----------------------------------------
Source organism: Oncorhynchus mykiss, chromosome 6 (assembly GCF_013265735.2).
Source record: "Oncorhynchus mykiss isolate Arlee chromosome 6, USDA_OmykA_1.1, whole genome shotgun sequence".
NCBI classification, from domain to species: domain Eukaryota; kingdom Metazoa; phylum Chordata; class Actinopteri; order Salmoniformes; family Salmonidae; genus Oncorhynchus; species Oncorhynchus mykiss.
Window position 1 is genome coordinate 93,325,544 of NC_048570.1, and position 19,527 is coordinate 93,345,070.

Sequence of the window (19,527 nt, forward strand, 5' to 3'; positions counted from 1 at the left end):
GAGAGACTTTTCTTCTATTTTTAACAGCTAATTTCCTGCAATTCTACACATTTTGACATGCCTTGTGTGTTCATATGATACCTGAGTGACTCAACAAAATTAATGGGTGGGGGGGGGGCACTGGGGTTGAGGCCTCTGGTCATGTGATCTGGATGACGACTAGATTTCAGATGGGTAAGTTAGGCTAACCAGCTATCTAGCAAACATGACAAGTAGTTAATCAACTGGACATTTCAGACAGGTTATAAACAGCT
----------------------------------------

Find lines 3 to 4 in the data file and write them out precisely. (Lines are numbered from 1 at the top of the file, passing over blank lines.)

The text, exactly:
NCBI classification, from domain to species: domain Eukaryota; kingdom Metazoa; phylum Chordata; class Actinopteri; order Salmoniformes; family Salmonidae; genus Oncorhynchus; species Oncorhynchus mykiss.
Window position 1 is genome coordinate 93,325,544 of NC_048570.1, and position 19,527 is coordinate 93,345,070.